Are You Overweight Or Obese?

A close-up of a woman weighing herself What is the difference between overweight and being obese? Are you a little over your healthy weight or are fast-approaching obesity?

Doctors usually define “overweight” as a condition in which a person’s weight is 10%-20% higher than “normal,” as defined by a standard height/weight chart, or as a body mass index (BMI) of 25 to 30.

Obesity is usually defined as a condition in which a person’s weight is 20% or more above normal weight or as a BMI of 30 or more. “Morbid obesity” means a person is either 50%-100% over normal weight, more than 100 pounds over normal weight, or sufficiently overweight to severely interfere with health or normal functioning.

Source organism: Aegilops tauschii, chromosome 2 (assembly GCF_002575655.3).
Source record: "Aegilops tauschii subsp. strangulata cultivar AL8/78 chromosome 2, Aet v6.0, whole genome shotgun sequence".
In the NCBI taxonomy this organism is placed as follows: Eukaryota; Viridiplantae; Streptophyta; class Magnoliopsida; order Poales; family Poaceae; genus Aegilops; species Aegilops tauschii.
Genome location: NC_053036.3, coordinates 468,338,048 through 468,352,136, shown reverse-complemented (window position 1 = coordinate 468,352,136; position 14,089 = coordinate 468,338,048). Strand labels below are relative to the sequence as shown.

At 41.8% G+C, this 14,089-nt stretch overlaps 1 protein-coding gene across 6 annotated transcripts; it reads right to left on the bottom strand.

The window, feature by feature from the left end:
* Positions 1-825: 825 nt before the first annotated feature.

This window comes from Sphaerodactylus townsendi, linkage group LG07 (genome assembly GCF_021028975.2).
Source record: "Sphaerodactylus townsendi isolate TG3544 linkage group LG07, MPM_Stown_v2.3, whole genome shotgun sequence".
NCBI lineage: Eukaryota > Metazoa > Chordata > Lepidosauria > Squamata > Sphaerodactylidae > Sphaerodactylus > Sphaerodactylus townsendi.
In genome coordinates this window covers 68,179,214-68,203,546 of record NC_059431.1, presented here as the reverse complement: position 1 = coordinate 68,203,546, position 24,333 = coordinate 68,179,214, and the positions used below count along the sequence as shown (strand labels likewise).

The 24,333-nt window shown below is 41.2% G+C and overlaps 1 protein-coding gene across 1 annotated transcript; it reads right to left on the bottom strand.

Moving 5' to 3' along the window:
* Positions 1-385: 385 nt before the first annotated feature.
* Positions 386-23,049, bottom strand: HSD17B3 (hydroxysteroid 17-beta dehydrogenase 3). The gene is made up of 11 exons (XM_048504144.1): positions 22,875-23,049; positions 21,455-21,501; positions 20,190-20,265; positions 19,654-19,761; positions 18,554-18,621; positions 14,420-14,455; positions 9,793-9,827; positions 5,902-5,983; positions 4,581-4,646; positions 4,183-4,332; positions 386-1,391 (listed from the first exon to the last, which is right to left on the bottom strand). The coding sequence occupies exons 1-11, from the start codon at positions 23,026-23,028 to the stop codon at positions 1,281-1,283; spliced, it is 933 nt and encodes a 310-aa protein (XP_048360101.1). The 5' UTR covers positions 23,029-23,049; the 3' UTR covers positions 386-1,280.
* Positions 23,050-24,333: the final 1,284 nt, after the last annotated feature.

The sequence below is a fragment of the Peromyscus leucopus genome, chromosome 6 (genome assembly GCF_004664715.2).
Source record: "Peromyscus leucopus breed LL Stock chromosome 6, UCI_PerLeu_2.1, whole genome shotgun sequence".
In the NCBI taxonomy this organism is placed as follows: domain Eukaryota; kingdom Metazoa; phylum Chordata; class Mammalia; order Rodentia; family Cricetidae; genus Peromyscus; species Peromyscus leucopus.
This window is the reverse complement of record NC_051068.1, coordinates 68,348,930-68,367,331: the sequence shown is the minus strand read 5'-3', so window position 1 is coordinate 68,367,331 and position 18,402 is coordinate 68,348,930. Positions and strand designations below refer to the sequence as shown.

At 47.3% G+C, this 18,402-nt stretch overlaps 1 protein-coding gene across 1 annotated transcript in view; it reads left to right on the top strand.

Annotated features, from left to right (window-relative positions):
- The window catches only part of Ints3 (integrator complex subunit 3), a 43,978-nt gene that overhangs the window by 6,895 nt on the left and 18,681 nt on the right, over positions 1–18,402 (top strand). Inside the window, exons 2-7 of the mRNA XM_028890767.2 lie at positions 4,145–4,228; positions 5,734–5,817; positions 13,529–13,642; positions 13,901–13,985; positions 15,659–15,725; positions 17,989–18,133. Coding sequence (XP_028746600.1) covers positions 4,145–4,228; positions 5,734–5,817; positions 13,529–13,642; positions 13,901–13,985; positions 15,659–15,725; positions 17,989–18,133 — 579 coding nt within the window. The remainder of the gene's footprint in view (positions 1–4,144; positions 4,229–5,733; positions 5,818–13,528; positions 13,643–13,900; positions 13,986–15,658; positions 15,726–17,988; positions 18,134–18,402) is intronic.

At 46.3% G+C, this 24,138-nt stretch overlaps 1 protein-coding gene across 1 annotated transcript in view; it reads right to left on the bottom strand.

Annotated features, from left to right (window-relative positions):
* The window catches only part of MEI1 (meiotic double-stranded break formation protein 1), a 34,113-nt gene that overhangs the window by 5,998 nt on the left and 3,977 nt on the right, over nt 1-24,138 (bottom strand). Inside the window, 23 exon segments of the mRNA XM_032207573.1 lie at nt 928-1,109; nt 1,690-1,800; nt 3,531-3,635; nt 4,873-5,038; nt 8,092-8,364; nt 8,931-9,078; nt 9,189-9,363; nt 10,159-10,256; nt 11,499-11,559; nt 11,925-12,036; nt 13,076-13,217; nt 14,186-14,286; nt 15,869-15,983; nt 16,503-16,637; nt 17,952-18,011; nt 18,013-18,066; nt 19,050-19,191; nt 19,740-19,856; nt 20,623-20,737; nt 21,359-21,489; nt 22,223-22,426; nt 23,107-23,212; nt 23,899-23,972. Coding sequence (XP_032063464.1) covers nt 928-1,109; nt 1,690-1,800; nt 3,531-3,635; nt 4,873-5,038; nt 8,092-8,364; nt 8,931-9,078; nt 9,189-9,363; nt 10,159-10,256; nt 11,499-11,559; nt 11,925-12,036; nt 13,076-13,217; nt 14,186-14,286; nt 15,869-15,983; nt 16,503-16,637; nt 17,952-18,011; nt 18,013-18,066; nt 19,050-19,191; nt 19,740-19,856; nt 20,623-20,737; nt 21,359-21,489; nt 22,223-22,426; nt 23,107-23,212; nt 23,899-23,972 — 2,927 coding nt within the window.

Approximately 60 million Americans, nearly one-third of all adults and about one in five children, are obese. In 2008, only one state — Colorado — had an obesity rate less than 20%.

What Do Overweight & Obesity Mean?

Overweight and obesity are words used to describe a person’s weight that is greater than what is generally considered healthy for a given height. The terms also identify ranges of weight that can increase the likelihood of certain diseases and other health problems. Obesity impacts how you live and how you feel, both emotionally and physically. Obesity can affect your emotional health by lowering your self-esteem (you just don’t feel good about yourself), causing depression, making you feel uncomfortable in social situations, and significantly lowering your overall quality of life.